Richard Clarke sets tone for Black Hat 2007
Clarke uses opportunity to promote new book and criticize his former boss, President Bush.
In his keynote speech, Richard Clarke, novelist and chairman of Good Harbor Consulting, called for the adoption of IPv6 and the National Cyber Security Plan that President Bush signed in 2002 but has never implemented. While promoting his new novel, Breakpoint, the former National Security Council counterterrorism chief also took a few digs at former boss President Bush during a 30-minute speech.
"We are building more and more of an economy on cyberspace 1.0," Clarke told Black Hat attendees Wednesday morning. "Yet we still are running code from major vendors replete with errors that can be used to cause damage." Clarke, who gave the keynote speech at Black Hat in 2001, resurfaced an idea of his to have national standards for software. That proposal was removed from the National Cyber Security Plan that went to President Bush.
"We still do not have, and could have, cyberspace authenticated," said Clarke. "We should all be using encryption," which he said would reduce instances of laptops containing Social Security numbers being stolen. If they were all encrypted, we wouldn't care. He further suggested that encryption be used on e-mail, databases, even telephone calls to prevent illegal wiretapping.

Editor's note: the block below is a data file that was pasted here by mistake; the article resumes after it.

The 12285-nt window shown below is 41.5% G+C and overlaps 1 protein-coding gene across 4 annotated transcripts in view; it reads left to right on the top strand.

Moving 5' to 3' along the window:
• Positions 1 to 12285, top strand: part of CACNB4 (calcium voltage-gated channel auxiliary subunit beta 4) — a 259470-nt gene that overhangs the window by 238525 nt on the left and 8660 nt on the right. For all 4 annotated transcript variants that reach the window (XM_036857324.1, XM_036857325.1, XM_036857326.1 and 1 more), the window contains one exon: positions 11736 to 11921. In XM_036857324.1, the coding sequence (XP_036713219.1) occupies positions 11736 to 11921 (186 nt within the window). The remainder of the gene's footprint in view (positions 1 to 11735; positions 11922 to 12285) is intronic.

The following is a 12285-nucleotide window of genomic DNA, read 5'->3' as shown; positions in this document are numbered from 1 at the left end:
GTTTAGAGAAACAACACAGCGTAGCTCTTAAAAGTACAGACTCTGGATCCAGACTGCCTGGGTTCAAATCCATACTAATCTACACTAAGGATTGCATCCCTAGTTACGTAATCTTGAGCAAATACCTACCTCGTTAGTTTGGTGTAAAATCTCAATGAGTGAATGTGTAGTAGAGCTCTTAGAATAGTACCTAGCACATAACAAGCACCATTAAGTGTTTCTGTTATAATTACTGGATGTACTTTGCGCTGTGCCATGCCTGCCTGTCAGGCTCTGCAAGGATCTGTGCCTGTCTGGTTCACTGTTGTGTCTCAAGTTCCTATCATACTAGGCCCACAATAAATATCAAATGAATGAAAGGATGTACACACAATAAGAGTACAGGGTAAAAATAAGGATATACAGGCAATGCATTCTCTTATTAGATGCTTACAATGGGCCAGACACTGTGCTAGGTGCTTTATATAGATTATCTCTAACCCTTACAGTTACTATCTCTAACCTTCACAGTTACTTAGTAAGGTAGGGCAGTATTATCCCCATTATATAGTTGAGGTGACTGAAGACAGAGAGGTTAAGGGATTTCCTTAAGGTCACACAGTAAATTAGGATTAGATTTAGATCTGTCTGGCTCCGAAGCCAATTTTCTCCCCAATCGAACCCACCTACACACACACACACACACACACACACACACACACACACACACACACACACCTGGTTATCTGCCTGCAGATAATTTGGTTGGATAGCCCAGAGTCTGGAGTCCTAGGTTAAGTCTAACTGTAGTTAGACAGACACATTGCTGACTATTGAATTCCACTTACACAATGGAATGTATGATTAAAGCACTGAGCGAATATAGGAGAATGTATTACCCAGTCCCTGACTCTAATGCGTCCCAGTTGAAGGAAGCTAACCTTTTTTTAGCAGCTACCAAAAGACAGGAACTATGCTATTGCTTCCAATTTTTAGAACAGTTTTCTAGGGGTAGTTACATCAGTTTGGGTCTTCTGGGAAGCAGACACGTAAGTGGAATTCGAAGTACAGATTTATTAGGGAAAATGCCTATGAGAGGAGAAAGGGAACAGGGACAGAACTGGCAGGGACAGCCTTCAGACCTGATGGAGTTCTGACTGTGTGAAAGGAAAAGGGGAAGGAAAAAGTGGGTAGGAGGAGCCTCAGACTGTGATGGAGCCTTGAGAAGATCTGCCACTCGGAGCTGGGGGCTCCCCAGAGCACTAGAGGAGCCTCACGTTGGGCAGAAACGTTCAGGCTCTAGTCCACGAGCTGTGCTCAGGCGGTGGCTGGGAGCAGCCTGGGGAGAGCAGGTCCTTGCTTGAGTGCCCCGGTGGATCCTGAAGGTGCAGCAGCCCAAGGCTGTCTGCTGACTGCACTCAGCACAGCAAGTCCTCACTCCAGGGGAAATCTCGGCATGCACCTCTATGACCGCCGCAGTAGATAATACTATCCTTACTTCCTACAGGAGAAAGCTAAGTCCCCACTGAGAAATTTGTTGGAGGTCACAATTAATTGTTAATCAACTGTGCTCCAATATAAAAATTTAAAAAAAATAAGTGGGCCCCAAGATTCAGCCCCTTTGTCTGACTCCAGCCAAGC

Clarke leveled the harshest language on the Bush administration. "The Bush administration has systematically reduced the work to secure cyberspace." Clarke cited recent cuts to the Defense Advanced Research Projects Agency as an example. While he doesn't believe that government is the solution--it is just a part of the solution--he said he thinks government helps set the tone. He said he thinks Bush is "setting an example how not to do cybersecurity."